"Some kid in there wanted to start a riot after we watched Chopper. Somebody else told me that Bronson was pure evil and should never be released. Yet another thought that Bronson and Chopper brought it on themselves. The head loonie referred to himself as a Jewish Nazi and always wore a top hat and cloak. He used to trick people into drinking his piss."
"He tricked me too."
"God," my therapist says.
"I thanked him," I continue, making eye contact. "It was a useful lesson. The day before they discharged him I told him that I did everything with my family in the back of my mind. I couldn't allow myself to lose my battles because I thought it would hurt them. Do you want to know what he said?"
I smile. "You'll win."
After a coffee in our local West End Costa's, me and Raf were walking to the BFI to queue up for standby tickets to "The Shining".
"That was weird," I said. The Christmas lights were up. Smart dressed girls in mink coats and pretty hats.
"The stop and search. Yeah. He did it in a really horrible way. It's how they do it."
"I mean," I said, lighting a cigarette, "I've only been arrested once. But I was strip searched. It wasn't registered on my file."
Suddenly Raf stopped a tall, slightly grungy guy with Dr Dre headphones in.
"Mate, Shipwrecked! I know you!"
The guy removed his earphones, looking nervous.
"You were in Shipwrecked! Wow!"
"Umm," the guy said.
"Nah, what's your name?"
"Yeah! I seen you in something! Wicked, yeah, Laurence Fox!"
Laurence Fox shook his hand and walked away quickly.
"Who was that? What's Shipwrecked?"
Raf looked pleased with himself. "Shipwrecked is like T.O.W.I.E for rich people."
"Was he on it?"
"Nah, he's an actor. Downton Abbey I think. Or that one... Minder is it?"
"Starfucker," I sighed, exhaling.
"I saw The Shining on Friday," I tell my therapist. "At the BFI."
"Ooh, I love The Shining!"
"Yeah but get this," I grin, "it was the US extended version. There was like half an hour extra footage. Freaked the hell out of me. And all the audience were fashionati, people who only do as others do in order to fit into a transgender scene. They were laughing..."
"I don't think I've ever been more unsettled in a cinema. And I kept nodding off and hallucinating that Jack Nicholson was wearing glasses. In all the new footage... dunno. It was like Stanley Kubrick had planned this release posthumously just to fuck with me. There's this weird bit at the end with skeletons and cobwebs. And people were laughing... I mean the key theme," I adjust my glasses, "is the loss of a sense of time. They keep hitting you with random TUESDAYS, and THURSDAYS, and MONDAYS, and it's just done to inspire to you the idea that time isn't real. I swear it was auto-suggestive-hypnosis. I've been obsessed with that film for nearly twenty years."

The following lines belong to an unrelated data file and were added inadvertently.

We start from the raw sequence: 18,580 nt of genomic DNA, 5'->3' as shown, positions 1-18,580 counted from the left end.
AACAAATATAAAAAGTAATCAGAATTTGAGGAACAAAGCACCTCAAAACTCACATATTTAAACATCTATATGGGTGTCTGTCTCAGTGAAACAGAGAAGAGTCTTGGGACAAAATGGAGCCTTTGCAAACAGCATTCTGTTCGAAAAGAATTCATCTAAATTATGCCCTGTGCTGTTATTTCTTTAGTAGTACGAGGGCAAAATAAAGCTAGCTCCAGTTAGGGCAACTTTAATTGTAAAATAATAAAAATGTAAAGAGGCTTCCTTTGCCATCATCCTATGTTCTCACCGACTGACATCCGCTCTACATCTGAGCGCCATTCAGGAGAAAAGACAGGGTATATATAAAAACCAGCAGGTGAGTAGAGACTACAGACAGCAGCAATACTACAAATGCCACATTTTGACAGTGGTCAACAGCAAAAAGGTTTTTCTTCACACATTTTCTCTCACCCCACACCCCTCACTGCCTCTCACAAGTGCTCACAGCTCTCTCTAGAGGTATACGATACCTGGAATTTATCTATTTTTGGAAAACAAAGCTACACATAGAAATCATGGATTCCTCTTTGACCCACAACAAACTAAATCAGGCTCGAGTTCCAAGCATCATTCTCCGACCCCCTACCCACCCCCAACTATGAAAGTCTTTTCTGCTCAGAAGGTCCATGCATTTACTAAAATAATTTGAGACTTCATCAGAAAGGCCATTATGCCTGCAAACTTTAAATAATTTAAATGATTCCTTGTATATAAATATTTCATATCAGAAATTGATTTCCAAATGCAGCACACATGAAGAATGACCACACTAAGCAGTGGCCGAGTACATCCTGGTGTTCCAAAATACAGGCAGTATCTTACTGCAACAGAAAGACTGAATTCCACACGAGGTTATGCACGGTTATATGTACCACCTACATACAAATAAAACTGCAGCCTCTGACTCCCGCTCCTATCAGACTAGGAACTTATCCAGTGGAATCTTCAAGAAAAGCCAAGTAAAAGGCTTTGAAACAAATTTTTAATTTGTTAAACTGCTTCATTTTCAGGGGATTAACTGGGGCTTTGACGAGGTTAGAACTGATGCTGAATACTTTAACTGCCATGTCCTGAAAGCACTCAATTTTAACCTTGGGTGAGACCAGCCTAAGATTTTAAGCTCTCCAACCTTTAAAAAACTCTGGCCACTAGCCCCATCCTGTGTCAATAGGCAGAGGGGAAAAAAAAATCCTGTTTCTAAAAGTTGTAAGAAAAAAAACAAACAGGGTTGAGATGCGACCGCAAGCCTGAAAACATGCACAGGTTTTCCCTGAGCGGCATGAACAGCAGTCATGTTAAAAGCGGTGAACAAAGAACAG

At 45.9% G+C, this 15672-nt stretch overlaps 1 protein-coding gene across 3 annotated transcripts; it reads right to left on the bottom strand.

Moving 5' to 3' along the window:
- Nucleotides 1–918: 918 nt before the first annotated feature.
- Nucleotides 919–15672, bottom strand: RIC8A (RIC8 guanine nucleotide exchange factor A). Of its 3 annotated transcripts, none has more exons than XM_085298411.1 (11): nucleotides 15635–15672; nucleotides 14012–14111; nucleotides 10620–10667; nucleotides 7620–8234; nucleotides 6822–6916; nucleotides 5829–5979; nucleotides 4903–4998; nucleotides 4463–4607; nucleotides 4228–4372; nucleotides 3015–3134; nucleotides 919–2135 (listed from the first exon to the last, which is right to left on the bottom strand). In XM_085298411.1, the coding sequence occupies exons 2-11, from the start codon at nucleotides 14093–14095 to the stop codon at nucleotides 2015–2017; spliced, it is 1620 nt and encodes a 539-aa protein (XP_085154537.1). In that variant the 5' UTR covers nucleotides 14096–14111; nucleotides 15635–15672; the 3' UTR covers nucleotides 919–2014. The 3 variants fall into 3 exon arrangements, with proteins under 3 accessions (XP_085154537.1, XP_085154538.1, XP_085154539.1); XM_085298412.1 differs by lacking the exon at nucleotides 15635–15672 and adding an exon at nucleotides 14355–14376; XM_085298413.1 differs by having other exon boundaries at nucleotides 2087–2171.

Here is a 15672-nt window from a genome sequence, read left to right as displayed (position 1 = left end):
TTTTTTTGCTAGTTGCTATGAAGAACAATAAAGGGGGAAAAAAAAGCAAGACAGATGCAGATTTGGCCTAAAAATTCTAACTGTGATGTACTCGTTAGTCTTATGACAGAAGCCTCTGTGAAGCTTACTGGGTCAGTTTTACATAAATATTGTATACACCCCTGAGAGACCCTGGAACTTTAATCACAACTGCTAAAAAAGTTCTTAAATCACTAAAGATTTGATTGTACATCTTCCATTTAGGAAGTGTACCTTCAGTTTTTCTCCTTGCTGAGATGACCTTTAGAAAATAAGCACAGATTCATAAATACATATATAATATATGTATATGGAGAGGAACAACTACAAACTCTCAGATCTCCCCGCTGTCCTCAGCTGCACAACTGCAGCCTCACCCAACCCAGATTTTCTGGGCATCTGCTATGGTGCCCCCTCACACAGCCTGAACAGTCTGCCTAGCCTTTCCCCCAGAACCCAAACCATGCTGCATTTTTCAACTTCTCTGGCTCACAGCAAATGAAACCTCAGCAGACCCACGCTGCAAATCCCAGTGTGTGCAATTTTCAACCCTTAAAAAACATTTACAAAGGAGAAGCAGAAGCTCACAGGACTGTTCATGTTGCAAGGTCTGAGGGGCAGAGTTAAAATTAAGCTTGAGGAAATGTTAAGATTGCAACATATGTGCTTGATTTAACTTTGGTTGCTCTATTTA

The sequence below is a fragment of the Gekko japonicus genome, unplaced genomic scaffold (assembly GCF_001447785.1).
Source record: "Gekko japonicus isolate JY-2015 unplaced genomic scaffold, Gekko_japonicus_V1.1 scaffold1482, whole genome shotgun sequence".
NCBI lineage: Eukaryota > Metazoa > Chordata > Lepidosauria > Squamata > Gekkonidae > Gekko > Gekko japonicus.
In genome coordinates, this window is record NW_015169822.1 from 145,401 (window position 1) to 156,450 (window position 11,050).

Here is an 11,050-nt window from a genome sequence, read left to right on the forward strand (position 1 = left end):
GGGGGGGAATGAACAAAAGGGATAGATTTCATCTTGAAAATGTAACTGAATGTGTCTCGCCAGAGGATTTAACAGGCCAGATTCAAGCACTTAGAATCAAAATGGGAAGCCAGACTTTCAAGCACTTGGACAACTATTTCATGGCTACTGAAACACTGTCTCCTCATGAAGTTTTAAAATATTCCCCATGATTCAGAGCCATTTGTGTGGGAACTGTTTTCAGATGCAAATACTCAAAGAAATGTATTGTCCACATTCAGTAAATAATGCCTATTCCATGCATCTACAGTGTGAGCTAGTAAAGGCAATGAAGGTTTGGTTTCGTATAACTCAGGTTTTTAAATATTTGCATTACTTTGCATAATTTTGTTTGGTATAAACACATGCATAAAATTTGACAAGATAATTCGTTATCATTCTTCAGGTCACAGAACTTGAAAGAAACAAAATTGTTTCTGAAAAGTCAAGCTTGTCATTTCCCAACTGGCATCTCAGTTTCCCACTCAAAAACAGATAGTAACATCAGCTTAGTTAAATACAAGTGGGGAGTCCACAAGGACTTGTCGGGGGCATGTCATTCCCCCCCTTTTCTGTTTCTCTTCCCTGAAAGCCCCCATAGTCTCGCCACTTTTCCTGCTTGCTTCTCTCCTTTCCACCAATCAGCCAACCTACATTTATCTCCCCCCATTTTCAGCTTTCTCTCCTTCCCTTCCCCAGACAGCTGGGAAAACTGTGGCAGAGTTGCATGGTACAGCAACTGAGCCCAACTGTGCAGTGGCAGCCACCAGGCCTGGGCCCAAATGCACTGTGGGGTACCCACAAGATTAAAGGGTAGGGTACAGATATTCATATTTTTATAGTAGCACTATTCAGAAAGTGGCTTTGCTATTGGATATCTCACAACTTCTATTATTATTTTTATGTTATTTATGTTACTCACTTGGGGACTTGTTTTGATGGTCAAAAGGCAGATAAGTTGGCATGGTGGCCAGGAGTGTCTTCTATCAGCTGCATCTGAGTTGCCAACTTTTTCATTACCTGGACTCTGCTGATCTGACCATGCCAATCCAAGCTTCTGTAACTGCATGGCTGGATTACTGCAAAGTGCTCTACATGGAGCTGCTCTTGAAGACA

I was standing in the BFI standby ticket queue with M.I.A pumping in my earphones, trying to ignore the clerks making snide comments about me with his boyfriend. The night before I had released my YouTube video, and an Occult Publisher who've been toying with me for years now wanted me to record a music video naked.
I think it would be great for you, Andrew...
When I was nine (and I remember it vividly, it was a TUESDAY or a THURSDAY I think) I saw a spider fighting with a worm. The spider was lashing out at a trapped worm in the dirt under the climbing frame in my best mate's house.
"Time's up," my therapist says. "And I'm not sure you should."
"Record a music video naked?" I ask.
"I don't know if it would be a good...idea."
I smile. "It seems to be what people want, nowadays. And there I was thinking I was a serious novelist."
"Can you do Wednesday next week? No, Thursday. Actually no, Tuesday is better."
On screen two little girls were staring at Danny.
"Come and play with us, Danny. Forever...and ever... and ever..."
All I could hear was laughter as I drifted into sleep, returning to the recurrent nightmares that take me on occasion... I woke up. Laughter. Applause. We wander out of the cinema, past a bar full of men dressed as women.
"Great party," one of them says.